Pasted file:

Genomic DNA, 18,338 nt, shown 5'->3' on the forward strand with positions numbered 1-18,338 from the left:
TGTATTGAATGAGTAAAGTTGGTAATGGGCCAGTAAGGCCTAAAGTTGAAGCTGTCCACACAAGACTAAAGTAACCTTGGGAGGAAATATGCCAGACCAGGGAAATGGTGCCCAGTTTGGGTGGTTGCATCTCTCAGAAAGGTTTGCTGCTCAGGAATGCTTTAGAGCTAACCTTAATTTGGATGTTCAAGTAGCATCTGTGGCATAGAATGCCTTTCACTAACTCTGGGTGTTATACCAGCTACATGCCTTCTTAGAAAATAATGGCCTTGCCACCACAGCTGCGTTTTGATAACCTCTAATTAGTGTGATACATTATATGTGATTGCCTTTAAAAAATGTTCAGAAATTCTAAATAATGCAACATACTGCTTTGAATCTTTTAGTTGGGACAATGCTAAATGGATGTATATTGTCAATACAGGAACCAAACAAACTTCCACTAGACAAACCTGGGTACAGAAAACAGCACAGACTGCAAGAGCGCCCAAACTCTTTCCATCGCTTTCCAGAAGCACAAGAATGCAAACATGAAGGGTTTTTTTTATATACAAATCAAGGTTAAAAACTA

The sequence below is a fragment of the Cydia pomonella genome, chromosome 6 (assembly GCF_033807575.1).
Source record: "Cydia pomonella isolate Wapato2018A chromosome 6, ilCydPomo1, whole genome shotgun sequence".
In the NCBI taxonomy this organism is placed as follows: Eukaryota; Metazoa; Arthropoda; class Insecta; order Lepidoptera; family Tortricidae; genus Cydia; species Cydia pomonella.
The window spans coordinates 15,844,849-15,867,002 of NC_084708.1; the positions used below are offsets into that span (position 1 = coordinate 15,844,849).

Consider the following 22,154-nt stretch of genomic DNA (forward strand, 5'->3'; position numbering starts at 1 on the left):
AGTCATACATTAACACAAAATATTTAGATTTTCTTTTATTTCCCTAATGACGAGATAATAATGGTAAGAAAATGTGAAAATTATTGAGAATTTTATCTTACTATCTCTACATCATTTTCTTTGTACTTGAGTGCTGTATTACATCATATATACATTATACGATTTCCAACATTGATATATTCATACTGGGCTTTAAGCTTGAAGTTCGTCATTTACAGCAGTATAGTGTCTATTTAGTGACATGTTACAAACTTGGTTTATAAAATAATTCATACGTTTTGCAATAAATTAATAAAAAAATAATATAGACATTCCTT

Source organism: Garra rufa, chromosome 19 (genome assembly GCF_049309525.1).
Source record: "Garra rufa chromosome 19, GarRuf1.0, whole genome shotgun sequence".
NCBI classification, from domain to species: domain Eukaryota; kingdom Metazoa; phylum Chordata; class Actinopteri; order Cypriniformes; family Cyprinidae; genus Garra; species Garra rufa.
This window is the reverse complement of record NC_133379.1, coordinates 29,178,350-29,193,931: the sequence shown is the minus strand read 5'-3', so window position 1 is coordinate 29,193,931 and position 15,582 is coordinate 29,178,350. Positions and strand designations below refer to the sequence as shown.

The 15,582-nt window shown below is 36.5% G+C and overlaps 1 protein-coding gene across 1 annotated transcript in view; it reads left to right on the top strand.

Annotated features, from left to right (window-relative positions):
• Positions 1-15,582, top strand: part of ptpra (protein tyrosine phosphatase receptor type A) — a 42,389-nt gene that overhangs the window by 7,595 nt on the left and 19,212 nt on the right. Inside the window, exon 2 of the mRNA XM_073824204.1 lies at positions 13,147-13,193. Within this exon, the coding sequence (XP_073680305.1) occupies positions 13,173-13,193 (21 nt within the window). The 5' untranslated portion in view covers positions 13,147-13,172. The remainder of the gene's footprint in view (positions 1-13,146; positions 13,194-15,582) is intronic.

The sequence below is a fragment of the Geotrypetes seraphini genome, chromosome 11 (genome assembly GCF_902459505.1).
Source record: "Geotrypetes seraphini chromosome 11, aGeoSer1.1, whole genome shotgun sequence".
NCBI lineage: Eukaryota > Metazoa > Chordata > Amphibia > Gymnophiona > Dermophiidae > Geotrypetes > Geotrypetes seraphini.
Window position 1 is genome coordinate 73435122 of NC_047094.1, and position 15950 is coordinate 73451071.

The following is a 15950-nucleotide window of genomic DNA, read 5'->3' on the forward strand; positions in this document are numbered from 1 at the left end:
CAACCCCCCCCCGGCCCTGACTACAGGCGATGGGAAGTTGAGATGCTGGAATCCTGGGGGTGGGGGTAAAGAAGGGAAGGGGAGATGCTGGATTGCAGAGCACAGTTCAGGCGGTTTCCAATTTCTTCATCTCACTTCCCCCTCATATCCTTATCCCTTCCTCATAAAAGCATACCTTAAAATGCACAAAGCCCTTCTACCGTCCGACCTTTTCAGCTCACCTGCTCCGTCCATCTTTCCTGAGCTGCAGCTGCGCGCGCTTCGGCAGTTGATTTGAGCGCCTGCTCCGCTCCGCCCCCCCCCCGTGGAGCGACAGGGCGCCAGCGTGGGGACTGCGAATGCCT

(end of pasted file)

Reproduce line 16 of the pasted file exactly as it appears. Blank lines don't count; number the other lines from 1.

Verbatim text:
The sequence below is a fragment of the Geotrypetes seraphini genome, chromosome 11 (genome assembly GCF_902459505.1).